Herong's Tutorial Notes on Perl - Part A
Dr. Herong Yang, Version 4.09

Input and Output in Binary Mode

Part:   1   2 

This chapter describes:

  • How to open files for input in binary mode.
  • How to open files for output in binary mode.
  • Example program to copy binary files
  • Example program to convert binary data to hex numbers.

Opening Files for Binary Input

If you want to open a file and read its content in binary mode, you should use the following functions:

  • open() to open the file to a file handle.
  • binmode() to set the file handle to binary mode.
  • read() to read data from the file handle.
  • close() to close the file handle.

Descriptions and sample codes of open() and close() are in the previous chapter.

The syntax of binmode() is very simple:

   binmode(file_handle);

The syntax of read() is more complex:

rc = read(file_handle, buffer, length, offset);
rc = read(file_handle, buffer, length);

where "buffer" is a scalar variable where the inputted bytes will be stored; "length" is the number of bytes requested to be inputted; "rc" is the actual number of bytes inputted; "offset" is an optional value to specify where in the scalar variable to begin to store the inputted bytes.

Opening Files for Binary Output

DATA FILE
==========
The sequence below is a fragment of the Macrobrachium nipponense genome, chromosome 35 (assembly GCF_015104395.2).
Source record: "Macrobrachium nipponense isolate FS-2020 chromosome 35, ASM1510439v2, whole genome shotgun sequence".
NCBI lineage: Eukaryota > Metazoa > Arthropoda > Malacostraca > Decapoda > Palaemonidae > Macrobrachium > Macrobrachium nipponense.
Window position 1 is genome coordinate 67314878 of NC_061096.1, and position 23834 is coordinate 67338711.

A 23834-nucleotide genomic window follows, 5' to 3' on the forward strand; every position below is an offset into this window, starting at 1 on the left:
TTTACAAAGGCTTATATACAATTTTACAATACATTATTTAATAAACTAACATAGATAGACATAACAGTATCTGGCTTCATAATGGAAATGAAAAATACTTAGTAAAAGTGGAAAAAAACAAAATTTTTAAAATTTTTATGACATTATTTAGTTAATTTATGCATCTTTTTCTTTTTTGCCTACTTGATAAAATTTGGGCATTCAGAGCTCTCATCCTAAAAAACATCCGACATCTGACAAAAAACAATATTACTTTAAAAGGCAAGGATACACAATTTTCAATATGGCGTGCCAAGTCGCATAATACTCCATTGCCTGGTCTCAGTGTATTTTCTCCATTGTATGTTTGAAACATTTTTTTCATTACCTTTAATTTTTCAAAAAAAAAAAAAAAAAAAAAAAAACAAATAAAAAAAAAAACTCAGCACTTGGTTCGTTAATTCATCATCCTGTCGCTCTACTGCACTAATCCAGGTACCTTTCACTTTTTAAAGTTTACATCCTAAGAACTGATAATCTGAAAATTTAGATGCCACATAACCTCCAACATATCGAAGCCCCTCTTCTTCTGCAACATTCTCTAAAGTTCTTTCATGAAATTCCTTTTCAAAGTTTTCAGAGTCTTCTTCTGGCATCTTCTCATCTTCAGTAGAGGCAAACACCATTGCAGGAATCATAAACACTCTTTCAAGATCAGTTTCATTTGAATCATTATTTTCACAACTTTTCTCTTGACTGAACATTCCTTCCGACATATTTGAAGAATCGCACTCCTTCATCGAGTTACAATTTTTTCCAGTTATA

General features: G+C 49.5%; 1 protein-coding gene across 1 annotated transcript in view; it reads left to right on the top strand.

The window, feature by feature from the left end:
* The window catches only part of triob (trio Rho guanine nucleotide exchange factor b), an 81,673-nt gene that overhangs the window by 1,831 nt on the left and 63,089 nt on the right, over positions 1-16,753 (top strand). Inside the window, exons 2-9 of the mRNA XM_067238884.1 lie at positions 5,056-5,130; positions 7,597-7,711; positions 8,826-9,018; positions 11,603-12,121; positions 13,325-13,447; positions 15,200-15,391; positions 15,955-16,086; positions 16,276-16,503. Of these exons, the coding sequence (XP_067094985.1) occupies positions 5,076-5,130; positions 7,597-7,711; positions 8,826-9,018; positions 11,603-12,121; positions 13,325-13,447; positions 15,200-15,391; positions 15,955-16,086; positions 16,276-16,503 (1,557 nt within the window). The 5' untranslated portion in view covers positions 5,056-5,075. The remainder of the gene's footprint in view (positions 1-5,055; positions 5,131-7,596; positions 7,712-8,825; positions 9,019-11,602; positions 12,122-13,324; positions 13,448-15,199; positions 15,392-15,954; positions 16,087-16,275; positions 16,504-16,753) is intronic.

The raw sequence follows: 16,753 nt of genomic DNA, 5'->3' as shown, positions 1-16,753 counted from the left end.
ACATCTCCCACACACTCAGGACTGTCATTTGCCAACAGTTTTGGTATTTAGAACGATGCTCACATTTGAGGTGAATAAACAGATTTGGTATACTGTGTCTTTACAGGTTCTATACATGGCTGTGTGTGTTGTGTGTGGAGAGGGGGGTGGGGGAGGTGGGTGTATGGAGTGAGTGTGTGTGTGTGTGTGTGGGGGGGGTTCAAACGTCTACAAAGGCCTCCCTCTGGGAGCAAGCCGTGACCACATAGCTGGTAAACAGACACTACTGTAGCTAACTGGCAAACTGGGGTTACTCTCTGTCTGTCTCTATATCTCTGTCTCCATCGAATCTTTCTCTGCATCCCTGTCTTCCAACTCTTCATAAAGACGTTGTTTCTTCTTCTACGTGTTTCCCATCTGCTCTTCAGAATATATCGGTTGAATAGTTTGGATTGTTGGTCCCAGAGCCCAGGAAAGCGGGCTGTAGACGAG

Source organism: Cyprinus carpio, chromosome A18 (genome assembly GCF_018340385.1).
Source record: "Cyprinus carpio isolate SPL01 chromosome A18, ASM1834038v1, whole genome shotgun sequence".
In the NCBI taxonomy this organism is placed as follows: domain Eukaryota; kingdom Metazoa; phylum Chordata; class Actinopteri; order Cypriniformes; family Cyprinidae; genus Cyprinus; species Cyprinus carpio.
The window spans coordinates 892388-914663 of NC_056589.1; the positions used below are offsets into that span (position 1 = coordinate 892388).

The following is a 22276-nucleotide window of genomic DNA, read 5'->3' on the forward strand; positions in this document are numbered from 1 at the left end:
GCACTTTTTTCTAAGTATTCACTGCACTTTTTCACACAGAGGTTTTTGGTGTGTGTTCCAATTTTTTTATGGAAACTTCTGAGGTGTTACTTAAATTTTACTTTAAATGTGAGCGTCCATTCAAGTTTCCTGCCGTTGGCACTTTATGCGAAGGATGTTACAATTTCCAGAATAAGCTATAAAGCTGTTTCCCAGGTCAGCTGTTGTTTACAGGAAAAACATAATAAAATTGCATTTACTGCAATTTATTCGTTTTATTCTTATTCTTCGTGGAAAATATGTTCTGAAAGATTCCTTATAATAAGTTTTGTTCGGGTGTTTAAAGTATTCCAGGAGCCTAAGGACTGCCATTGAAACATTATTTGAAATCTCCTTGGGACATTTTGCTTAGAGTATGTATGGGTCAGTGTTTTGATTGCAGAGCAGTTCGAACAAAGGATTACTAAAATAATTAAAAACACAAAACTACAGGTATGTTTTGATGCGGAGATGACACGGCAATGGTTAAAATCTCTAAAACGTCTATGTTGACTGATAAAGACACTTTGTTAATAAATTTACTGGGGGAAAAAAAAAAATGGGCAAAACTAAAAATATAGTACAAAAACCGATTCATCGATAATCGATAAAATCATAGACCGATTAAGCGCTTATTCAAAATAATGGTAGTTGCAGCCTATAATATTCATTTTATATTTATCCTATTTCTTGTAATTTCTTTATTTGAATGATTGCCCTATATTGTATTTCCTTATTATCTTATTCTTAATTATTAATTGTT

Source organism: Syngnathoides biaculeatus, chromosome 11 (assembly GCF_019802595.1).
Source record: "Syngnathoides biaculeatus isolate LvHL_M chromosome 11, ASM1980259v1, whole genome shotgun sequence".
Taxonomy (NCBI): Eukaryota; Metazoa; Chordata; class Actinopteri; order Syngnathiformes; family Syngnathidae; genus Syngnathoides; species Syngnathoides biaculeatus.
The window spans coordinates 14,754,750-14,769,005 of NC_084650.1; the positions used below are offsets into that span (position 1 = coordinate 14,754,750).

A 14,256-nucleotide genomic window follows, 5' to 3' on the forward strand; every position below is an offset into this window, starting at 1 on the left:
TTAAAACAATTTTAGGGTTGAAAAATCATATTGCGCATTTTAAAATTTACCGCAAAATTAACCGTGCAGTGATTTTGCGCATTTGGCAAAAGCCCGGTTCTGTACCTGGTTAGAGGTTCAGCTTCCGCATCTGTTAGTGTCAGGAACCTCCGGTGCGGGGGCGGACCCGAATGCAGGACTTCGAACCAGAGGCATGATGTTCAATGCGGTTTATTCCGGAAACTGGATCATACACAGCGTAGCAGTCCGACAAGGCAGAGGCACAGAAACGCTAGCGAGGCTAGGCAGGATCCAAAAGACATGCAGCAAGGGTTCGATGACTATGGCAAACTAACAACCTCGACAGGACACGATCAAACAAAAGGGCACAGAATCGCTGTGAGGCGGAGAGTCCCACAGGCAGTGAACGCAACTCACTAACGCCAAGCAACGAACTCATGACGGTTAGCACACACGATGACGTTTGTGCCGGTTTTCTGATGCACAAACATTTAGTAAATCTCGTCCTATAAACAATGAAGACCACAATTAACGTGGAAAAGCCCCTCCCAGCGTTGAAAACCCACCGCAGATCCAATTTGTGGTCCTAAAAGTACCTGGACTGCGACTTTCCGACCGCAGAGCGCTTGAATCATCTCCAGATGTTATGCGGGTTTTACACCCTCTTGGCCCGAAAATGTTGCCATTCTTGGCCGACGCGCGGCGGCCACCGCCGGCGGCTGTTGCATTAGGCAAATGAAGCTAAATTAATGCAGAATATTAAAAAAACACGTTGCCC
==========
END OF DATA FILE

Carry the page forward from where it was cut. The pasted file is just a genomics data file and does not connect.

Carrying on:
If you want to open a file and write binary data to it, you should use the following functions:

  • open() to open the file to a file handle.
  • binmode() to set the file handle to binary mode.
  • print() to write data to the file handle.
  • close() to close the file handle.

Note that the print() function can be used in both binary mode and text mode. In binary mode, print() will not convert \n to \r\n in Windows system.

Copy Binary Files - Copy.pl

As a simple example program of input and output data in binary mode, I wrote Copy.pl to copy binary files:

#- Copy.pl
#- Copyright (c) 1995 by Dr. Herong Yang
#
   ($in, $out) = @ARGV;
   die "Missing input file name.\n" unless $in;
   die "Missing output file name.\n" unless $out;
   $byteCount = 0;
   open(IN, "< $in");
   binmode(IN);
   open(OUT, "> $out");
   binmode(OUT);
   while (read(IN,$b,1)) {
      $byteCount++;
      print(OUT $b);
   }
   close(IN);
   close(OUT);
   print "Number of bytes copied = $byteCount\n";
   exit;

To test this program, I used the following commands:

>copy c:\winnt\system32\mem.exe mem.exe
        1 file(s) copied.

>Copy.pl mem.exe mem_copy.exe
Number of bytes copied = 39386

>mem_copy
    655360 bytes total conventional memory
    655360 bytes available to MS-DOS
    633776 largest executable program size

   1048576 bytes total contiguous extended memory
         0 bytes available contiguous extended memory
    941056 bytes available XMS memory
           MS-DOS resident in High Memory Area

(Continued on next part...)

Part:   1   2 

Dr. Herong Yang, updated in 2006
Herong's Tutorial Notes on Perl - Part A - Input and Output in Binary Mode